In efforts to safeguard marine and coastal areas across Greece, the World Wildlife Fund (WWF) has launched a campaign to raise awareness and support against oil and gas exploitation, which it says will have tragic repercussions.
First included on WWF’s CrisisWatch in February under the title “Hydrocarbon Frenzy in Greece”, WWF says oil and gas exploitation projects being accelerated by the Greek government are threatening ecologically sensitive marine and coastal areas, which in turn will impact the quality of life as well as revenue-generating industries such as tourism.
According to WWF Greece Director General Demetres Karavellas, the consequences of oil and gas exploration and extraction in the south and southwest of Crete will be “devastating and irreversible” for marine ecosystems.
Karavellas spoke following the announcement last week of contracts for the exploration and exploitation of hydrocarbons in Crete and in the Kyparissia Gulf. The government has in the wake of the economic crisis pushed ahead with oil and gas projects as part of a “recovery strategy” aimed at bringing in much-needed revenues.
“Today we have come one step closer to perhaps the greatest threat against our seas, the economy, and society. The exploration and extraction of oil and gas south and southwest of Crete as well as in the Kyparissia Gulf seem to be proceeding despite the devastating and irreversible consequences on the marine ecosystems of the regions, the local communities directly dependent on tourism, and hence on the national economy and the future of our country,” Karavellas said.
Among the projects also named for hydrocarbon research and extraction are the Ionian Sea, Aitoloarkanania, Arta-Preveza and the northwest Peloponnese as well as contracts for hydrocarbon exploration and drilling in Ioannina, the Gulf of Patras and Katakolo.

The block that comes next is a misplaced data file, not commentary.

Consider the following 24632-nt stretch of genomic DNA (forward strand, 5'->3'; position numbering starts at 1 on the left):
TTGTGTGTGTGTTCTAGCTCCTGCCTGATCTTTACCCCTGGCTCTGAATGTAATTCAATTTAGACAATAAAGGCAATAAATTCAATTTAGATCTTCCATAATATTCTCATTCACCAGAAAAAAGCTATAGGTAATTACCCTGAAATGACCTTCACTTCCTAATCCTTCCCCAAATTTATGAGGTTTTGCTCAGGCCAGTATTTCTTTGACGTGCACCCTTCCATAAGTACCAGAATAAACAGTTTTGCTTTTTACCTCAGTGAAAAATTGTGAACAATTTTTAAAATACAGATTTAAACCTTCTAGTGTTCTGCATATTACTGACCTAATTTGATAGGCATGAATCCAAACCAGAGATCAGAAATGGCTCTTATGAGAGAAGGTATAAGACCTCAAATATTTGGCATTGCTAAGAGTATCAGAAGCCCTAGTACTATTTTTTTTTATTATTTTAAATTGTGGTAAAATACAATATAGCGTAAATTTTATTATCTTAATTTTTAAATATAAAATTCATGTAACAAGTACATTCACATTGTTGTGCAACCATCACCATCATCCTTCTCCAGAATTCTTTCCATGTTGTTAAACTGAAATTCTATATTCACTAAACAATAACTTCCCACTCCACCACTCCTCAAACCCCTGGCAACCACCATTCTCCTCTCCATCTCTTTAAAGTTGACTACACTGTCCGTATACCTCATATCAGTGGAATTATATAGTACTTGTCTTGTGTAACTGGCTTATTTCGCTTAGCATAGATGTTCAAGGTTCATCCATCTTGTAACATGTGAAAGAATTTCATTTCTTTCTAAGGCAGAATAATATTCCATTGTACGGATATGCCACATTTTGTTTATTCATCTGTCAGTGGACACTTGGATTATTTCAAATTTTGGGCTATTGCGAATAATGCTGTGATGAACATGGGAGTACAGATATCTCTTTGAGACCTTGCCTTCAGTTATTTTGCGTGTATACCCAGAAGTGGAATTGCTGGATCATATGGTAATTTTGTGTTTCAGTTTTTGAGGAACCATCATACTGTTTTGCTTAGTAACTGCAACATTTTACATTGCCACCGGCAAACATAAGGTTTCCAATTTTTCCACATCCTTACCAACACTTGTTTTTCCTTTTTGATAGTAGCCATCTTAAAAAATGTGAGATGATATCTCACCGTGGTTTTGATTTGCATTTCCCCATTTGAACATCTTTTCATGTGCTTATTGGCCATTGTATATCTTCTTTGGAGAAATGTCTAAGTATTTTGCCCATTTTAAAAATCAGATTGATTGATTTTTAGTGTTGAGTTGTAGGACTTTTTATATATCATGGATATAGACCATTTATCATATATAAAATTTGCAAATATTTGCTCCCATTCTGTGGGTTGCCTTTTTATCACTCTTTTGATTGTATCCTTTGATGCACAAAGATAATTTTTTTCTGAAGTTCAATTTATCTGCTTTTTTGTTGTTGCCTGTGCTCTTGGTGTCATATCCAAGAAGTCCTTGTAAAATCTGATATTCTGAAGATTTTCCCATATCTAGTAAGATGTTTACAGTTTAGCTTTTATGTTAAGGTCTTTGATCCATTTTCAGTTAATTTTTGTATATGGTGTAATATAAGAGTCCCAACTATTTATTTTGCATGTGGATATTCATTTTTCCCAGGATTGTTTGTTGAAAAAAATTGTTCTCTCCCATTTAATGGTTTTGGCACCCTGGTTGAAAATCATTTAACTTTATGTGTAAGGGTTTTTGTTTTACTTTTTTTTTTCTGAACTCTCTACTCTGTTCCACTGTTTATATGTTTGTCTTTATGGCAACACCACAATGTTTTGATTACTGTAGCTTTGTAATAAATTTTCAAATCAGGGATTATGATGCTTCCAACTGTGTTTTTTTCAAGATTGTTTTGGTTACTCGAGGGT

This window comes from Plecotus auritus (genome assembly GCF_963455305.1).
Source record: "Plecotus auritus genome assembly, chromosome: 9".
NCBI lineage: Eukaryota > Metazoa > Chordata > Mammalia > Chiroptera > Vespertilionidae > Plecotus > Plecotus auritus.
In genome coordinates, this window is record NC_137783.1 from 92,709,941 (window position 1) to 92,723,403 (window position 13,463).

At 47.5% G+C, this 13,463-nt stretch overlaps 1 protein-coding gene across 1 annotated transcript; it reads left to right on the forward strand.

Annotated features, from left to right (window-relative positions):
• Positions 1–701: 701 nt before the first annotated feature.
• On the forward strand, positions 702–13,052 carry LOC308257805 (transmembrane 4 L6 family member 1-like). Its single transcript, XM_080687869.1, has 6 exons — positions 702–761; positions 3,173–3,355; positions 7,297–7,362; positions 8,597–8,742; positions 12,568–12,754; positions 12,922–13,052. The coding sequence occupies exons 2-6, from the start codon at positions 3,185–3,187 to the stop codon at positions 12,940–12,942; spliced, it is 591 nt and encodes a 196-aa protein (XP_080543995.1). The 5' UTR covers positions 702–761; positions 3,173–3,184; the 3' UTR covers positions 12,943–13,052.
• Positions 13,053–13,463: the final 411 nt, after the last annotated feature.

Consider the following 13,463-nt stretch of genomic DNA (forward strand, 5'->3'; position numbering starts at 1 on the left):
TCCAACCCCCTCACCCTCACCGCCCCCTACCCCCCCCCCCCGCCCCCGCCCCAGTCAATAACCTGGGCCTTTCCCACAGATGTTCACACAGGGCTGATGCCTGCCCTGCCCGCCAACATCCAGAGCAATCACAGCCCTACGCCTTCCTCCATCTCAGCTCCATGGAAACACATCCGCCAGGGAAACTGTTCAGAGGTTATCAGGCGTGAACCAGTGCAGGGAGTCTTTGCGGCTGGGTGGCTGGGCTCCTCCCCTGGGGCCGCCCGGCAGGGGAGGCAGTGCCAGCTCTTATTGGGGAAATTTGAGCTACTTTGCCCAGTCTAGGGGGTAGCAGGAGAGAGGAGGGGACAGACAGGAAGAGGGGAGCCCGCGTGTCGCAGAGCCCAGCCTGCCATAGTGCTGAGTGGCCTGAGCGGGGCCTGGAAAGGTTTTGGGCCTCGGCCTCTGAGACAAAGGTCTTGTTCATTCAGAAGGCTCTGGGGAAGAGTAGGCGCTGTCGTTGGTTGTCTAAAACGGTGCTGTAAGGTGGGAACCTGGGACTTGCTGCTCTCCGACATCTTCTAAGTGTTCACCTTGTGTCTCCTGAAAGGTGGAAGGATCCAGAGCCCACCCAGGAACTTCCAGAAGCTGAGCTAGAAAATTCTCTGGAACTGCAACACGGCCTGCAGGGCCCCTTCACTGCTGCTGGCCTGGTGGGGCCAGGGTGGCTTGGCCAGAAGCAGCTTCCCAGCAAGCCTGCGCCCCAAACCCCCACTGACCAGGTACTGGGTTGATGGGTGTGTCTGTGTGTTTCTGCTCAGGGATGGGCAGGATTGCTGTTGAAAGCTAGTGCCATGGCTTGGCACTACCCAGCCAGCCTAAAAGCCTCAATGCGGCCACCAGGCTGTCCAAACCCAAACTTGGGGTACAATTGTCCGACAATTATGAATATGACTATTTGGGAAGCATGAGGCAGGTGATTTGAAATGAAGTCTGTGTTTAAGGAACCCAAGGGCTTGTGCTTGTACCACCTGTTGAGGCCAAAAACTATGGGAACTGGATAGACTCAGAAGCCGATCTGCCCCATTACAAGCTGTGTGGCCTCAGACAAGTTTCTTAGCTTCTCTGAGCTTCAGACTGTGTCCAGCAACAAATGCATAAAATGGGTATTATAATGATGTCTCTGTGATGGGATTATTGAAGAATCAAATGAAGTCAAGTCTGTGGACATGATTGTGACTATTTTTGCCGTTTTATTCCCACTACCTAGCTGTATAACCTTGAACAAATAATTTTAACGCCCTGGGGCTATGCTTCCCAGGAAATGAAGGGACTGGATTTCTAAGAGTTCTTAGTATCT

According to WWF Greece, “the Hellenic Trench… is the core habitat for the eastern basin distribution of the Mediterranean sperm whale subpopulation. This eastern Mediterranean distribution includes some 200-250 animals threatened by potentially unsustainable ship-strikes and noise. Additionally, the Hellenic Trench features a sub-area which is the largest among five high-density areas of Mediterranean occurrence for Cuvier’s beaked whales that have suffered repeated mass stranding events in the area.”
And goes on to note that the “area under concession in Southern Crete covers the marine area extending from the channel between Crete and Kassos to the bay of Kalamata in the Peloponnese. The marine area of Southern Crete is of exceptional biodiversity significance: cetaceans, such as the short-beaked common dolphin, the sperm whale, and Riso’s dolphin, cold coral reefs, deep sea biological communities are just of few of its most important ecological features”.
For further information (in Greek) on WWF’s campaign, press here.